The Care and Feeding of Your Lens
- — 16 November, 2006 15:42
How do you take care of your digital camera? If you answered, "Well, I try to keep from dropping it into the mud too often," then perhaps you should pay a bit more attention to your photographic tool.
Thankfully, most digital cameras are fairly rugged and handle routine abuse in good cheer. But if you want your camera to live a long and happy life, giving you the best possible photos along the way, then this week's newsletter is for you. Let's see how you should take care of your camera's most important asset: the lens.
Treat the Lens Like Royalty
It's probably no surprise that the lens is the most delicate and most critical part of your camera. For the most part, that means the most important thing you can do to keep your camera in top form is to keep the lens clean. A dirty lens can reduce the quality of your photos, diminishing the value of the pixels your camera generates.
Use the Lens Cap
The best way to keep your lens clean is prevention: Use a lens cap all the time to keep dirt, dust, and grime from accumulating. Many point-and-shoot cameras make this easy by incorporating a mechanical cap that closes over the lens when you power off the camera.
For everyone else, you'll have to remember to use the lens cap. Some photographers like to use little elastic lens keepers that wrap around the lens and let the lens cap dangle below. Some cameras come with these gadgets; they're also available in camera stores. My advice? Don't use them. In a strong wind, the lens cap blows around and can even slap the front of the lens, potentially doing more damage than using nothing at all. A much better solution, in my opinion, is just to keep the cap in your pocket.
Cleaning the Lens
A critical thing to remember at the outset is that you don't want to scratch or cloud the lens in the process of cleaning it. Keep that in mind as you read the advice that follows. Using the wrong materials and techniques could do more harm than good by converting a temporary problem (dirt and film) into a permanent one (scratches and permanent clouding).
To clean your lens, start with a blower--you can either use a hand-powered model that you squeeze to blast air through a tube, or compressed air in a can. I prefer the hand blower, because cans of compressed air can throw contaminates on the lens along with air. If you do choose to use a can of air, always hold it straight--never sideways or at an angle--and start blowing before you point it at the camera lens. Don't worry about the force of the air, though; in my experience, you can't damage the lens with too much air. (The same is not true when blasting other parts of the camera--never use compressed air inside the camera body, for example.)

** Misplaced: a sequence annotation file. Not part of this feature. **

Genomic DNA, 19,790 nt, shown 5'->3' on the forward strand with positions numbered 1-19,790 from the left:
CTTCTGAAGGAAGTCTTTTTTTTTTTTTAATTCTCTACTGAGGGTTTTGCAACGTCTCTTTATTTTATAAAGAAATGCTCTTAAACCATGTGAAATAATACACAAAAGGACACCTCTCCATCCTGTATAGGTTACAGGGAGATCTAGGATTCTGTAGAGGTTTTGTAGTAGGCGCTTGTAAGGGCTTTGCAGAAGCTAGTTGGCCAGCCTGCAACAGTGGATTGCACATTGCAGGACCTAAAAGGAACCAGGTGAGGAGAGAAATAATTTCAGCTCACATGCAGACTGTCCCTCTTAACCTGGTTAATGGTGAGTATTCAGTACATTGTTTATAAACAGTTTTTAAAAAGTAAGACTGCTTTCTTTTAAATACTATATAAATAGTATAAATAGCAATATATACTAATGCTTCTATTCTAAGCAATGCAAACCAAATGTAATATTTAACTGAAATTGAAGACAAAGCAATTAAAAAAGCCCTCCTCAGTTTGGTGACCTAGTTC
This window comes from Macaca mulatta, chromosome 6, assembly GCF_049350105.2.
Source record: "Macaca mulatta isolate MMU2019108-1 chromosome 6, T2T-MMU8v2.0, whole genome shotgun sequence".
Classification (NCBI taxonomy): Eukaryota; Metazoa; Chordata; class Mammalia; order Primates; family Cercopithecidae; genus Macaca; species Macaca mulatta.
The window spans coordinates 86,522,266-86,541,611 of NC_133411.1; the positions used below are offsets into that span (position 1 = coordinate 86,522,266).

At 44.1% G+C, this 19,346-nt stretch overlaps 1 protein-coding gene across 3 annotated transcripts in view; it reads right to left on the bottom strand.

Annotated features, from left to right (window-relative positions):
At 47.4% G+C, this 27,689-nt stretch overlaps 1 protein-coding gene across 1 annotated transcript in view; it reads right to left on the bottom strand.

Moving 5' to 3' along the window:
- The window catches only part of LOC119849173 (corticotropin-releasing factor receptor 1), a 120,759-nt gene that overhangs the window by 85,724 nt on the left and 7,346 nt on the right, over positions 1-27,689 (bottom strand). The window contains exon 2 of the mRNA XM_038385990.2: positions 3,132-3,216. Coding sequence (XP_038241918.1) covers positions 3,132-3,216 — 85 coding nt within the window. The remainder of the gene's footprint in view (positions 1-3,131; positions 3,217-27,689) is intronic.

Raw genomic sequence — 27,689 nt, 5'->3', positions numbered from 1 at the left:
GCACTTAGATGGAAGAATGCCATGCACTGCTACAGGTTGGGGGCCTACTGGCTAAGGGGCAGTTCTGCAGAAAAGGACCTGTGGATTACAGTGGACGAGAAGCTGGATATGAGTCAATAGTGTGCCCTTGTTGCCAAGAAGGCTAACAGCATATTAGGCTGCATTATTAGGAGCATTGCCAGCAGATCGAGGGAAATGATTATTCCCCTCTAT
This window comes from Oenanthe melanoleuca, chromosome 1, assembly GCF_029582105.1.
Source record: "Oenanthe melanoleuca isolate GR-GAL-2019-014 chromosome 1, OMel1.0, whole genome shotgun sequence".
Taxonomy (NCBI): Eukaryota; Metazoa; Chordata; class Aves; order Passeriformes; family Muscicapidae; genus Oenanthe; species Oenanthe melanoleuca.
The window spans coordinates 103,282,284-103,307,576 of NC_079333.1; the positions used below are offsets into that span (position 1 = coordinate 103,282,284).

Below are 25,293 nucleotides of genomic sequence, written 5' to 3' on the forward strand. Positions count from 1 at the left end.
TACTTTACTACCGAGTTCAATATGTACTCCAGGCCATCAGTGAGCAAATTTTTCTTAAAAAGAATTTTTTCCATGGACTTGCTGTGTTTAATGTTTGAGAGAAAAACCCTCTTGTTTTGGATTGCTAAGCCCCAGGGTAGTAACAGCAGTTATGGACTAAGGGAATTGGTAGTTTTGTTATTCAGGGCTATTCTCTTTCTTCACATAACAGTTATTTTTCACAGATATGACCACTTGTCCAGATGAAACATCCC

After that, use a lens cleaning cloth or tissue to remove any stuck-on debris. If you use lens cleaning fluid, place a drop or two on the lens tissue and clean the lens in a light, circular motion. Be sure never to use facial tissue or other non-photographic material to clean your lens, and don't apply cleaning fluid directly to the lens.
Filter or no Filter?
Since the lens is the most sensitive part of the camera, you might wonder if you should protect it with a filter. Traditionally, SLR owners have been known to screw a UV or skylight filter onto the end of their lenses. The philosophy here is simple: If you crash the front of your camera into something, it's a lot better to wreck a $25 accessory than a $300 lens.
As it happens, there's no firm consensus on this issue. It's a matter of personal preference. My opinion is that if you spent $300 (or $500 or $1000) on a lens, it makes little sense to muck it up by slapping a cheap $25 piece of glass over the top. Consequently, I don't use filters to protect my lenses.
That said, I'm pretty careful. But if you can look in the mirror and admit that you're a klutz--or if bad things just seem to happen to your portable electronics--then an inexpensive lens filter might be a wise investment.